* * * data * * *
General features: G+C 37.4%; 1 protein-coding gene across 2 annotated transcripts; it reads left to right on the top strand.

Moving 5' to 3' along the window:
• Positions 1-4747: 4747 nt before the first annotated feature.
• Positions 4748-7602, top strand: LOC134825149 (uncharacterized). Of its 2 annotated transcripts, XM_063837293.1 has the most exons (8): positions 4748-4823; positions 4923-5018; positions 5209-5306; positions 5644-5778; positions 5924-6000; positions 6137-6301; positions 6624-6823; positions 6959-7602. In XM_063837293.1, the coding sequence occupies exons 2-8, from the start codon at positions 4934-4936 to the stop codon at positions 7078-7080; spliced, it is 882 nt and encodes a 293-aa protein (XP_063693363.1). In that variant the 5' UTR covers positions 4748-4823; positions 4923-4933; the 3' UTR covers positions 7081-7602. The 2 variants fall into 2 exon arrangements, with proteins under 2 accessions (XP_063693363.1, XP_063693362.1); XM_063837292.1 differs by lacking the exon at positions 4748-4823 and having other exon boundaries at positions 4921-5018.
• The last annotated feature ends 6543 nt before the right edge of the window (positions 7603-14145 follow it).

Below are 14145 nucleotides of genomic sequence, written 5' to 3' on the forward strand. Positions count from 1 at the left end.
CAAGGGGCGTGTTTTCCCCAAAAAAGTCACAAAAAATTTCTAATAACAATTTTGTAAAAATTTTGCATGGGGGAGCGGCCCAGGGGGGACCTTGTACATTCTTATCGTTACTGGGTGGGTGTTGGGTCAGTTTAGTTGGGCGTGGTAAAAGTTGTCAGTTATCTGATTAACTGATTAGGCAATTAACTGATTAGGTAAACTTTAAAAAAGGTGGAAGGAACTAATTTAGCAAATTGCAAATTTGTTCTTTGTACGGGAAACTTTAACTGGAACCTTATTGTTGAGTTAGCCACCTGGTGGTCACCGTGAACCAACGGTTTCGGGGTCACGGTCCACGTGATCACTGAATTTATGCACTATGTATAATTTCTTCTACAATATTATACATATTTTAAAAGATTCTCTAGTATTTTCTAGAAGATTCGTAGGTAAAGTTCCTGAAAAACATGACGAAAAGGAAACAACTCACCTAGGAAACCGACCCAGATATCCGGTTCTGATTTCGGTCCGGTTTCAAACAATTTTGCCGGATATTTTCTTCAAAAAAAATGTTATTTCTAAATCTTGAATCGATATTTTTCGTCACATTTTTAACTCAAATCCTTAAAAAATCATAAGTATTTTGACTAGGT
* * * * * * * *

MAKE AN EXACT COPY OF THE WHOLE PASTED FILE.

General features: G+C 37.4%; 1 protein-coding gene across 2 annotated transcripts; it reads left to right on the top strand.

Moving 5' to 3' along the window:
• Positions 1-4747: 4747 nt before the first annotated feature.
• Positions 4748-7602, top strand: LOC134825149 (uncharacterized). Of its 2 annotated transcripts, XM_063837293.1 has the most exons (8): positions 4748-4823; positions 4923-5018; positions 5209-5306; positions 5644-5778; positions 5924-6000; positions 6137-6301; positions 6624-6823; positions 6959-7602. In XM_063837293.1, the coding sequence occupies exons 2-8, from the start codon at positions 4934-4936 to the stop codon at positions 7078-7080; spliced, it is 882 nt and encodes a 293-aa protein (XP_063693363.1). In that variant the 5' UTR covers positions 4748-4823; positions 4923-4933; the 3' UTR covers positions 7081-7602. The 2 variants fall into 2 exon arrangements, with proteins under 2 accessions (XP_063693363.1, XP_063693362.1); XM_063837292.1 differs by lacking the exon at positions 4748-4823 and having other exon boundaries at positions 4921-5018.
• The last annotated feature ends 6543 nt before the right edge of the window (positions 7603-14145 follow it).

Below are 14145 nucleotides of genomic sequence, written 5' to 3' on the forward strand. Positions count from 1 at the left end.
CAAGGGGCGTGTTTTCCCCAAAAAAGTCACAAAAAATTTCTAATAACAATTTTGTAAAAATTTTGCATGGGGGAGCGGCCCAGGGGGGACCTTGTACATTCTTATCGTTACTGGGTGGGTGTTGGGTCAGTTTAGTTGGGCGTGGTAAAAGTTGTCAGTTATCTGATTAACTGATTAGGCAATTAACTGATTAGGTAAACTTTAAAAAAGGTGGAAGGAACTAATTTAGCAAATTGCAAATTTGTTCTTTGTACGGGAAACTTTAACTGGAACCTTATTGTTGAGTTAGCCACCTGGTGGTCACCGTGAACCAACGGTTTCGGGGTCACGGTCCACGTGATCACTGAATTTATGCACTATGTATAATTTCTTCTACAATATTATACATATTTTAAAAGATTCTCTAGTATTTTCTAGAAGATTCGTAGGTAAAGTTCCTGAAAAACATGACGAAAAGGAAACAACTCACCTAGGAAACCGACCCAGATATCCGGTTCTGATTTCGGTCCGGTTTCAAACAATTTTGCCGGATATTTTCTTCAAAAAAAATGTTATTTCTAAATCTTGAATCGATATTTTTCGTCACATTTTTAACTCAAATCCTTAAAAAATCATAAGTATTTTGACTAGGT